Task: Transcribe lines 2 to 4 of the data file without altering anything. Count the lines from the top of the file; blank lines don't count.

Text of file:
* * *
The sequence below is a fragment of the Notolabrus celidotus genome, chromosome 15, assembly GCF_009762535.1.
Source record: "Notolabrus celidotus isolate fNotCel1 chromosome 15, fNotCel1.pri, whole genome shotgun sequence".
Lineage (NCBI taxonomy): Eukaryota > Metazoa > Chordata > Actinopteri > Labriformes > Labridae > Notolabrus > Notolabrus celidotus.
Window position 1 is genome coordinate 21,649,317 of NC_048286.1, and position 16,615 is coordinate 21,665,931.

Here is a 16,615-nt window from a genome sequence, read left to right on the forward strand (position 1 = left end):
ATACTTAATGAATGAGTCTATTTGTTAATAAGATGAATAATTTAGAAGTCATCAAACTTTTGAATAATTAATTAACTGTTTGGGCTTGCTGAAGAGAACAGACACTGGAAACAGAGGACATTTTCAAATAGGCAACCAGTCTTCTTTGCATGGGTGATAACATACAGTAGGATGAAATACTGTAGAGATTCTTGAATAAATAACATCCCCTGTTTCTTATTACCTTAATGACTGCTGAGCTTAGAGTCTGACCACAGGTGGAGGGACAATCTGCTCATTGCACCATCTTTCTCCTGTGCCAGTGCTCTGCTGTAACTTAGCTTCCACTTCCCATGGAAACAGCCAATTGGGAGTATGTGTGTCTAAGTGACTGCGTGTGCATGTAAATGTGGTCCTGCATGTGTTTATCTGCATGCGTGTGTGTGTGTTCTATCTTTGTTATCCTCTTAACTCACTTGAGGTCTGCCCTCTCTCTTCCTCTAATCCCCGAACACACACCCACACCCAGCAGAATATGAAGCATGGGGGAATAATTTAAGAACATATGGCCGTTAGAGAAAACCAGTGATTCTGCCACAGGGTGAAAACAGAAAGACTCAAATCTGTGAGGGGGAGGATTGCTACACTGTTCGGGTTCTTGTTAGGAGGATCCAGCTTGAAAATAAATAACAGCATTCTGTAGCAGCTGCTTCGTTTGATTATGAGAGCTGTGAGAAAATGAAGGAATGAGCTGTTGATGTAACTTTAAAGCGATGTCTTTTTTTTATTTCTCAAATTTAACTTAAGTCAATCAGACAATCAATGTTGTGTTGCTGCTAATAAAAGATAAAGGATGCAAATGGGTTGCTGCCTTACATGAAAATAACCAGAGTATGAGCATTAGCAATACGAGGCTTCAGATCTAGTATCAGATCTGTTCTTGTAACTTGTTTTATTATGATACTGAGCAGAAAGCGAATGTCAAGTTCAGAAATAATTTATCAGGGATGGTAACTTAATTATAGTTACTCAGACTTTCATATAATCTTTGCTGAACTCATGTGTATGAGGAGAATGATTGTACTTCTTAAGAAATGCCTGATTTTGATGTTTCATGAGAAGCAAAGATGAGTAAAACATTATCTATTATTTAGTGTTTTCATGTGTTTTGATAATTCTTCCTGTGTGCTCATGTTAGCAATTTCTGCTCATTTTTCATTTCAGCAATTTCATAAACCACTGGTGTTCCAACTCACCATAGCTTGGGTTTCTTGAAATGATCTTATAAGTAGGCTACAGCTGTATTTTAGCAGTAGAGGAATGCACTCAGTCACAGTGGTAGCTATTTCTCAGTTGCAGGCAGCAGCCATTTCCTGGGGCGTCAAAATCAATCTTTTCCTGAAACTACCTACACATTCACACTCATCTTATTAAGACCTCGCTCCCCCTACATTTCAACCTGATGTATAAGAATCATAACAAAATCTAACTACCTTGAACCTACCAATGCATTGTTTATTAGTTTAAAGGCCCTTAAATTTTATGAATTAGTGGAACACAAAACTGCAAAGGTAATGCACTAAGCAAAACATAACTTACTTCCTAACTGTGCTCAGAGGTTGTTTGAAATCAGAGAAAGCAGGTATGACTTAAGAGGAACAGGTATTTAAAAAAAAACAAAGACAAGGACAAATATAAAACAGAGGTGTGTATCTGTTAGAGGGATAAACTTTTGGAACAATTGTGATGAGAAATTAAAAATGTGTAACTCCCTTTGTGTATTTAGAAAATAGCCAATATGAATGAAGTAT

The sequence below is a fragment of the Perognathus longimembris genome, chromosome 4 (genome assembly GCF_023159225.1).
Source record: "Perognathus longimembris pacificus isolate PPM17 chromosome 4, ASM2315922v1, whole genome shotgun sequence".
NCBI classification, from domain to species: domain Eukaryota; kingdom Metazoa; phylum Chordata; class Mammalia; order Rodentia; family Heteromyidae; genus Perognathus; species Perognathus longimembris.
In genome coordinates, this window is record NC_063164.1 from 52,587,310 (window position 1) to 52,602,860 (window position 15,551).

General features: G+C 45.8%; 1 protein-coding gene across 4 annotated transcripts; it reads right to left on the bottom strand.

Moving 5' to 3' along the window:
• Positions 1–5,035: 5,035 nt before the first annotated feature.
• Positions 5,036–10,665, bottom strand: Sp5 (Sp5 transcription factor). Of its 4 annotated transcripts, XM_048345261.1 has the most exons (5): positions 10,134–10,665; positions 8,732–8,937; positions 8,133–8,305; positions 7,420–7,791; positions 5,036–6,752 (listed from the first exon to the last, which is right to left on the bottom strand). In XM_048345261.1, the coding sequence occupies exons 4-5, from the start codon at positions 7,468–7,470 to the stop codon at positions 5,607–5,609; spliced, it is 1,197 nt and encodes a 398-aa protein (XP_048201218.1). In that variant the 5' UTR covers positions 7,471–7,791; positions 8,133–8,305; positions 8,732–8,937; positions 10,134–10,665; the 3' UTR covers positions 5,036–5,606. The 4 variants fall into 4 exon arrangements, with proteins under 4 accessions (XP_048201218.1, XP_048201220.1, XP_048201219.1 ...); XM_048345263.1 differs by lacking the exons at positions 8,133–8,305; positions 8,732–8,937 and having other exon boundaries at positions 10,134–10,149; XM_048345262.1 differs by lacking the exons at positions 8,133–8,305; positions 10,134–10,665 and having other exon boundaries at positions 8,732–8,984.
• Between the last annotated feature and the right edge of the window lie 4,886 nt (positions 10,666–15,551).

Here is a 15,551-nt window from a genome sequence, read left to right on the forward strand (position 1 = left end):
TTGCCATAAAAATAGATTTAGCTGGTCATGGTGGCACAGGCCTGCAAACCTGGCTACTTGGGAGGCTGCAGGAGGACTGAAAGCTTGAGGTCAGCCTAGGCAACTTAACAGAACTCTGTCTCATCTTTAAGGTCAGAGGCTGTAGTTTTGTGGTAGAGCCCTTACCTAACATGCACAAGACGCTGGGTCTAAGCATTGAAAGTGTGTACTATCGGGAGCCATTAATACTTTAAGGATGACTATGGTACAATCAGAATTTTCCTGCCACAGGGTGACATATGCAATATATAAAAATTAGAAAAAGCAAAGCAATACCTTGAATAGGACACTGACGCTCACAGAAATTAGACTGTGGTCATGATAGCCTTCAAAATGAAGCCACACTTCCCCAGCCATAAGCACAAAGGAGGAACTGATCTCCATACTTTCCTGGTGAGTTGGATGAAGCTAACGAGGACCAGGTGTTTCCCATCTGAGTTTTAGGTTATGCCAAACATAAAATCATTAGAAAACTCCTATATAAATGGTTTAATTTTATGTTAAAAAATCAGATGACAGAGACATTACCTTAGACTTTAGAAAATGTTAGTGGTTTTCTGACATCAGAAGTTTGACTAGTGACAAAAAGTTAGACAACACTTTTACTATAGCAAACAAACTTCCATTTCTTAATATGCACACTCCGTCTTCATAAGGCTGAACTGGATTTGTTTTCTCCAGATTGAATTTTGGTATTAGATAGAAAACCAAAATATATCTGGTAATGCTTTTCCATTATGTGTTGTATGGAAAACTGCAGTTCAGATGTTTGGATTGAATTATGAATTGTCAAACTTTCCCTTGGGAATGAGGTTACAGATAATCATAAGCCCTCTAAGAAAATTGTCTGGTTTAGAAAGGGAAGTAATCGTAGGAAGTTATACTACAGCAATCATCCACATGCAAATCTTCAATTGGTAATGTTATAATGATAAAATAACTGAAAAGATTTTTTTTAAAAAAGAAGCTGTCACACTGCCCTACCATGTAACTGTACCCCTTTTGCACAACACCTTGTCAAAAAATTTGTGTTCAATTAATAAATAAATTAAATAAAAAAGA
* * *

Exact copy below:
Source record: "Notolabrus celidotus isolate fNotCel1 chromosome 15, fNotCel1.pri, whole genome shotgun sequence".
Lineage (NCBI taxonomy): Eukaryota > Metazoa > Chordata > Actinopteri > Labriformes > Labridae > Notolabrus > Notolabrus celidotus.
Window position 1 is genome coordinate 21,649,317 of NC_048286.1, and position 16,615 is coordinate 21,665,931.